Is This a Crisis?
It might take an outside viewpoint to recognize behavioral health dysfunction in your family.
There’s a saying about a frog jumping into a pot of water on the stove. As the water heats up, the frog continually adjusts to the new temperature until he’s being boiled alive. Families dealing with addiction or behavioral health problems often feel like that frog. Until a crisis hits, they’re either in denial about what’s happening or they build a tolerance to the behaviors that are taking place.
This can often play out in stories a family tells to explain dysfunctional behavior. Instead of saying, “Mom gets drunk and passes out,” the narrative in the family might be, “Mom sleeps a lot.” Meanwhile, an outsider presented with all the facts would recognize there’s unhealthy behavior going on. Like the water on the stove slowly getting hotter, the behavior gets worse. At first, Mom might limit her drinking to the evening. Then maybe the kids coming home from school start to find Mom “sleeping” on the couch. Finally an event might happen, like the kids get home from school, find Mom passed out on the bathroom floor with a gash in her head, and call 911. Mom’s okay in the end, but this might be what prompts Dad to move out of the house with the kids.
It’s important to remember that everyone in the family hits their bottom at different times. In the example above, for the husband, the bottom might be his kids calling 911 on their mother. He’s moved into full crisis response mode and something is going to change for him. But for that mom, having her kids move out might not be enough to convince her something needs to change. She might believe she can still manage. The good news is, the husband can make his own decision to ask for help even if his wife isn’t at that point yet.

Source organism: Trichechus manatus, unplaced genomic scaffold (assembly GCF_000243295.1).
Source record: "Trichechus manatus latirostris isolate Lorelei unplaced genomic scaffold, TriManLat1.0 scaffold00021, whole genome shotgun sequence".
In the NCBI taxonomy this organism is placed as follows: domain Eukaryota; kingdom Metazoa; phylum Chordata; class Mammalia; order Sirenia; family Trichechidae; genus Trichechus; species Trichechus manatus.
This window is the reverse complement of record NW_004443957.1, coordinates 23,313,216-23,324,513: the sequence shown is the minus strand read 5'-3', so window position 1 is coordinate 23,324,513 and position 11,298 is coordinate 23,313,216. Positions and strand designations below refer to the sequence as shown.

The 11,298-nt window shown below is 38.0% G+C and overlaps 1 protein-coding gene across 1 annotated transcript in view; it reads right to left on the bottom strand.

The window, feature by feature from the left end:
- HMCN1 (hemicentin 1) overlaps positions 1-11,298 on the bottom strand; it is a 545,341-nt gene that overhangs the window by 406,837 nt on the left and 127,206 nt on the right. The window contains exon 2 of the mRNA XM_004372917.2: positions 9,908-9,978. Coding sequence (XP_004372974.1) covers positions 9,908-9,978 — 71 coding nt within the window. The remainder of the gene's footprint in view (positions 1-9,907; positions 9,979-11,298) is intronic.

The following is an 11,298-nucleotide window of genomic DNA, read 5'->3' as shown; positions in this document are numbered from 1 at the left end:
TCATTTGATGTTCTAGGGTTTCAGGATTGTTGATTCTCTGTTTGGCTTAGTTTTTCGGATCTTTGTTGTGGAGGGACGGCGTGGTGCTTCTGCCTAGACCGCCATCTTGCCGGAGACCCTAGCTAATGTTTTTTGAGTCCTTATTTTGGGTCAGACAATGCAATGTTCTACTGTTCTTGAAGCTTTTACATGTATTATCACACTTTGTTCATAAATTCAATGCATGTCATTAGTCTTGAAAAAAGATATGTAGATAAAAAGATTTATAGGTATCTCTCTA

Surrender is not defeat
For anyone hitting their bottom, surrender often looks and feels like defeat. For the family with the potentially alcoholic mom, clearly whatever they’ve been doing to try to manage the dysfunction isn’t working. The family is now split up. The kids are traumatized by the experience of coming home and finding their mom bleeding on the floor. The husband could be looking at a potential divorce. The mom is alone. It’s a desolate place to be.
And yet, for the person hitting their bottom, letting go of control allows for surrender. It allows them to see the situation in a different light. They’re forced to step into uncertainty and start to think creatively about solutions. And it’s not always the person with the behavioral health issue who hits bottom first. Often a family member will reach their own crisis before their loved one does.
Ask for help
Whether it’s you or your loved one reaching a crisis, it’s important to seek outside help. None of us truly understands the water we’re swimming in; we all need the perspective of outside eyes. It’s really difficult to untangle and unpack your own history in a way that’s effective—and do it quickly, which you usually need to do in a crisis. So I would encourage any family that’s facing a crisis—even if your loved one with the behavioral health issue is not recognizing it as a crisis—get some help. You can’t do this alone.